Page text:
I am Li Wang, a Ph.D. candidate working on a geophysics project associated with the Axial Seamount. Thanks for running the well-maintained database. The data I downloaded from IRIS is the vertical component of the broadband seismometer (BHZ) and differential pressure gauge (HDH) of station AXCC1 deployed from 2015.03.04 to 2020.12.31. The displacement-to-pressure ratio calculated from these data is far from synthetic predictions.
For benchmark purposes, I downloaded three instruments of the pressure gauge — HDH (200 sps), LDH (1 sps) from the IRIS, and Nano Bottom Pressure Recorder (20 sps) from the OOI Data Access & Visualization. I checked the differences between the three pressure data. After the same data preprocessing (remove the trend, the mean, taper, and a bandpass filter of 0.1-0.3Hz), we found the amplitude of three instruments are very different: The amplitudes of HDH and LDH are almost identical, both are much larger than Nano-BPR.
I suspect that I might mess up with the gain of these instruments, but neither the instrument responses of HDH and LDH downloaded from IRIS has an effective response for removal.
I am just wondering do you have any idea about how to deal with the instrument response of these pressure gauges or point me to someone who might know about it. I am grateful for your help and looking forward to your response.
WANG Li, Ph. D. candidate
School of Earth Science and Engineering
No.163 Xianlin Rd, Qixia District, Nanjing, Jiangsu 210023
Thank you for the inquiry, and for all of the info on your pressure data investigation! The amplitude difference is concerning, but we’ll have to look into it more to say for sure what is causing the gap you’re seeing. Can you confirm for us which data you downloaded (instrument names and locations, and the start and end time of each data record)?
I’ll consult with some of the instrument experts and we’ll get back to you soon.
Mike Vardaro & UW data team
The data I used consist of three types of pressure gauges. I list their details below
Type 1: Broadband Differential Pressure Gauge Location: Regional Cabled Array at Axial Seamount; Station: Central Caldera(AXCC1); Instrument: HT1-90-U/Diff Hydrophone-DM-24 Mk3 Fixed Gain, g; Channel: HDH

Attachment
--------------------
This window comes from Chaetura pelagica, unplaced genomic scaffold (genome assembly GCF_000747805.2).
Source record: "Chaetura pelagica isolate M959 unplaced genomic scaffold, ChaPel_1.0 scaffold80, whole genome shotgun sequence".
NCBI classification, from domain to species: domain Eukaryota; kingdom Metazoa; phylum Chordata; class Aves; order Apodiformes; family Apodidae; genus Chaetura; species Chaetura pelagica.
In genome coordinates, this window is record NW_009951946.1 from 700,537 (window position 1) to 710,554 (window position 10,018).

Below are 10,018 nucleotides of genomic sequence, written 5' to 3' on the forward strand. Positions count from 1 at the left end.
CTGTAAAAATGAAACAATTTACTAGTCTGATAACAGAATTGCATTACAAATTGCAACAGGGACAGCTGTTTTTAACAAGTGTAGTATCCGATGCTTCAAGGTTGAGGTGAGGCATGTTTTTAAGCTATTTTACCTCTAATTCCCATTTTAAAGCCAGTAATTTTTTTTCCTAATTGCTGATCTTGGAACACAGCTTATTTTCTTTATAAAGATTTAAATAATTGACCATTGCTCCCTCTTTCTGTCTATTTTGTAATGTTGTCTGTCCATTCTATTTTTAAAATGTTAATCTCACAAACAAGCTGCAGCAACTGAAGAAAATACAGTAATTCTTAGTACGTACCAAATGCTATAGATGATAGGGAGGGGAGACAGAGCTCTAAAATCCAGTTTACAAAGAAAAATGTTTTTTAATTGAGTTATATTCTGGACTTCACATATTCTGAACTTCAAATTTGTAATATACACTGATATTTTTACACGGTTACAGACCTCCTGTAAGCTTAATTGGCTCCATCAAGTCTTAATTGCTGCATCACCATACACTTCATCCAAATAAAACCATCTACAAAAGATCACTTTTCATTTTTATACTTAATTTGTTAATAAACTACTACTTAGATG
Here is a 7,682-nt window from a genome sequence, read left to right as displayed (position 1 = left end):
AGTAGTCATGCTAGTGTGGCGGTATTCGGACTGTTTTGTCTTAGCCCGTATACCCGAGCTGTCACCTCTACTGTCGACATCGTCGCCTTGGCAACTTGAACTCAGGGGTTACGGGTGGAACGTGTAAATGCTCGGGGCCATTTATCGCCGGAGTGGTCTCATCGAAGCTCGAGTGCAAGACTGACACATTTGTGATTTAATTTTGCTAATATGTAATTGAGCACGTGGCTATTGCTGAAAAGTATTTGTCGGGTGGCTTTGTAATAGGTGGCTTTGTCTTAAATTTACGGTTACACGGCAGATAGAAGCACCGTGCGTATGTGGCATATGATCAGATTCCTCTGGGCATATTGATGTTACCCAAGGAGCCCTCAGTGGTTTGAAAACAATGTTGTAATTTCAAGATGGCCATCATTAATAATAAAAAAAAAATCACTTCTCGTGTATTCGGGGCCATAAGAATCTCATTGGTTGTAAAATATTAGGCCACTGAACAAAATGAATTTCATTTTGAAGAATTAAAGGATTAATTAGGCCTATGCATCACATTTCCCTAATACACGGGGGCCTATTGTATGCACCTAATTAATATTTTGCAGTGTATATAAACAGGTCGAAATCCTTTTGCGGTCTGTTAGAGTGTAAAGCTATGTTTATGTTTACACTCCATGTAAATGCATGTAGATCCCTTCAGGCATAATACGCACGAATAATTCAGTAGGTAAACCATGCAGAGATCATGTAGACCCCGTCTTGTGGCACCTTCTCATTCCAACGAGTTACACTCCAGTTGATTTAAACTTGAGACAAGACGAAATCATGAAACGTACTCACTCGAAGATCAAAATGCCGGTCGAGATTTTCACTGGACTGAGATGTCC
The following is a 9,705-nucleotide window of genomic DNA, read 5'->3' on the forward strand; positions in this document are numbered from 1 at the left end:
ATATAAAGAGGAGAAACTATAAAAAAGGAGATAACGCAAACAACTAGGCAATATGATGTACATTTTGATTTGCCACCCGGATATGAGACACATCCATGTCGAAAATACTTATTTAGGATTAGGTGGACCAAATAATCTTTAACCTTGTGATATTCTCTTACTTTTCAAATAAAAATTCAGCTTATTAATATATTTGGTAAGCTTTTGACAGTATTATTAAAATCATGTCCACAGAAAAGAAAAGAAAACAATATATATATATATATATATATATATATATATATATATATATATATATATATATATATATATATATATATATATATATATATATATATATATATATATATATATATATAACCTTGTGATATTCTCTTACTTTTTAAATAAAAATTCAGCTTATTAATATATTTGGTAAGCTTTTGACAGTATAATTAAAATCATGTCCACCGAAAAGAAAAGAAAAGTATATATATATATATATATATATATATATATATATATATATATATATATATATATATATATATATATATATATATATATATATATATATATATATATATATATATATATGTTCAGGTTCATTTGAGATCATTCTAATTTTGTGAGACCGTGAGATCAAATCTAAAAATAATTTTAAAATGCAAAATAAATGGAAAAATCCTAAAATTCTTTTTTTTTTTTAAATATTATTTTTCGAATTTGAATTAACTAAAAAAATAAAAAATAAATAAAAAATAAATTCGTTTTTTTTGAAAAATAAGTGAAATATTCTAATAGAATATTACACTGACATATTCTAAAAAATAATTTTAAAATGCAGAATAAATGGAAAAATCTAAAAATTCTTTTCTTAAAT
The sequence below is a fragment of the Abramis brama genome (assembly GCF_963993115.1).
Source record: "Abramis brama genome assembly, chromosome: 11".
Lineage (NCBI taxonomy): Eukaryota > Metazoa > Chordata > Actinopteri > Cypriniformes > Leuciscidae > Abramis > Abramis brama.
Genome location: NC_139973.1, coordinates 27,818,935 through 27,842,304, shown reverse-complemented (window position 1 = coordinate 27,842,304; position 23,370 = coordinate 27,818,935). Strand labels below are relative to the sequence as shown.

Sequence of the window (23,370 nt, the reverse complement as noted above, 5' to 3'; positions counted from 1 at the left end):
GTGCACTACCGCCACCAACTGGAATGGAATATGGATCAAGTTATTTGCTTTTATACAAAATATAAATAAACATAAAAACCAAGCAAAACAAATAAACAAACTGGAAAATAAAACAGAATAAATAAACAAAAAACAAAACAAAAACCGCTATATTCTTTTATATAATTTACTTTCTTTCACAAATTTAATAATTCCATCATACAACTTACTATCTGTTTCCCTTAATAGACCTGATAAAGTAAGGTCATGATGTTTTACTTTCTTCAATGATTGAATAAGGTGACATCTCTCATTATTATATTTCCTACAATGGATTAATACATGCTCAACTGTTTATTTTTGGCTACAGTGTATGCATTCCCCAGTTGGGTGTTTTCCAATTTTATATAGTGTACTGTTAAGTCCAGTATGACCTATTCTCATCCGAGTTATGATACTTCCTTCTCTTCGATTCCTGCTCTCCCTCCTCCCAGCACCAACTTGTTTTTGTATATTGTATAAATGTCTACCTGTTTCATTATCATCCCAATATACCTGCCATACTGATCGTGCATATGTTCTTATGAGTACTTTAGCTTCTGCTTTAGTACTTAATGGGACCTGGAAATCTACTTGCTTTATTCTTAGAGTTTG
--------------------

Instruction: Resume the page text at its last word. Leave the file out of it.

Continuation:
Type 2: Short-period Differential Pressure Gauge Location: Regional Cabled Array at Axial Seamount; Station: Central Caldera(AXCC1); Instrument: HT1-90-U/Diff Hydrophone-DM-24 Mk3 Fixed Gain, g; Channel: LDH
Type3: Nano Bottom Pressure Recorder Location: Regional Cabled Array at Axial Seamount; Station: Central Caldera(AXCC1); Instrument: Bottom Pressure and Tilt; Node: Medium-Power JBox (MJ03F); Stream Content: NANO Sensor Data Products
The date range is different. I downloaded the HDH-channel data from 2015.03.04 to 2020.12.31 and all of the data obtained the amplification problem. Then I downloaded the other two kinds of data during a week for benchmark and found the amplitude order difference between the two DPGs and the Nano-BPR. In addition, Adrian K. Doran had confirmed the gain of the Nano-BPR is accurate in his dissertation (Doran 2019). Therefore, I doubt that it is the wrong gain of DPGs in which the misfit occurs.
Thanks for your help and looking forward to your reply.
Sorry your reply got stuck in the system! Thanks for the info - that’s useful. I was actually going to suggest talking to Adrian Doran, so that’s good to hear that you’re already in touch.
I sent a note to William Wilcock (UW) and Bill Chadwick (OSU) to see if they had any insights into the issue. Here’s some of the follow-up discussion:
First, what are the units on the x-axis of the plot you sent? I am guessing they are observations or data points, but what is the scale?
Dr. Wilcock also recommended checking out the Doran and Crawford (2020) Geology paper (link) since they looked at compliance (frequency dependent ratio of displacement to pressure) using the AXCC1 vertical seismometer and the absolute pressure gauge on the bottom pressure recorder (BOTPT) and they got sensible results.
He also said:
As for AXCC1 HDH it is not what I would call a differential pressure gauge (which is a Cox-Webb differential pressure gauge that will go down to frequencies of ~ 1 mHz)
HDH on AXCC1 is described at IRIS as a
HT1-90-U/Diff Hydrophone-DM-24 Mk3 Fixed Gain, g
The HT1-90-U is a hydrophone with a response from 2 Hz on up
I am not sure what differential mode means in terms of response. IRIS shows it as having a flat response down to 0.00001 Hz